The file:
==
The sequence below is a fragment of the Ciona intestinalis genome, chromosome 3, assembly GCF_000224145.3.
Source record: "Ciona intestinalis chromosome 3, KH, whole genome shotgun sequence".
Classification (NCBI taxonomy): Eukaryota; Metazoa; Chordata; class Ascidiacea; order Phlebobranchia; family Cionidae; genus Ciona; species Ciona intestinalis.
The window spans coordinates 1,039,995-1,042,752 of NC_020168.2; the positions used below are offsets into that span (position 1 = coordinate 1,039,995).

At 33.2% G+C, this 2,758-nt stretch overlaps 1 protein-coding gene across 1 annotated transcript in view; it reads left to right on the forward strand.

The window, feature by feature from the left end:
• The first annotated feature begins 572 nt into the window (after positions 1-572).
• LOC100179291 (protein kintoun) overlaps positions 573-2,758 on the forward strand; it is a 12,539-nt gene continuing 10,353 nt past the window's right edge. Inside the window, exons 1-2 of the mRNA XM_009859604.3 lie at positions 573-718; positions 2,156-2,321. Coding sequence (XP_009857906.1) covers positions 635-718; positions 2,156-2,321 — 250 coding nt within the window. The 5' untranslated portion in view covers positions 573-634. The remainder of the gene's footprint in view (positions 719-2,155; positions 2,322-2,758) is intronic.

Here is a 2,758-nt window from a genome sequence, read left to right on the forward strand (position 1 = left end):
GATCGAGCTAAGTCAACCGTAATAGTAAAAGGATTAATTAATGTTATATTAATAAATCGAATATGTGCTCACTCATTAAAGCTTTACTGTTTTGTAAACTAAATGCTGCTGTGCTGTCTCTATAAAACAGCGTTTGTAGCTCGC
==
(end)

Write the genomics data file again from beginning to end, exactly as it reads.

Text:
The sequence below is a fragment of the Ciona intestinalis genome, chromosome 3, assembly GCF_000224145.3.
Source record: "Ciona intestinalis chromosome 3, KH, whole genome shotgun sequence".
Classification (NCBI taxonomy): Eukaryota; Metazoa; Chordata; class Ascidiacea; order Phlebobranchia; family Cionidae; genus Ciona; species Ciona intestinalis.
The window spans coordinates 1,039,995-1,042,752 of NC_020168.2; the positions used below are offsets into that span (position 1 = coordinate 1,039,995).

At 33.2% G+C, this 2,758-nt stretch overlaps 1 protein-coding gene across 1 annotated transcript in view; it reads left to right on the forward strand.

The window, feature by feature from the left end:
• The first annotated feature begins 572 nt into the window (after positions 1-572).
• LOC100179291 (protein kintoun) overlaps positions 573-2,758 on the forward strand; it is a 12,539-nt gene continuing 10,353 nt past the window's right edge. Inside the window, exons 1-2 of the mRNA XM_009859604.3 lie at positions 573-718; positions 2,156-2,321. Coding sequence (XP_009857906.1) covers positions 635-718; positions 2,156-2,321 — 250 coding nt within the window. The 5' untranslated portion in view covers positions 573-634. The remainder of the gene's footprint in view (positions 719-2,155; positions 2,322-2,758) is intronic.

Here is a 2,758-nt window from a genome sequence, read left to right on the forward strand (position 1 = left end):
GATCGAGCTAAGTCAACCGTAATAGTAAAAGGATTAATTAATGTTATATTAATAAATCGAATATGTGCTCACTCATTAAAGCTTTACTGTTTTGTAAACTAAATGCTGCTGTGCTGTCTCTATAAAACAGCGTTTGTAGCTCGC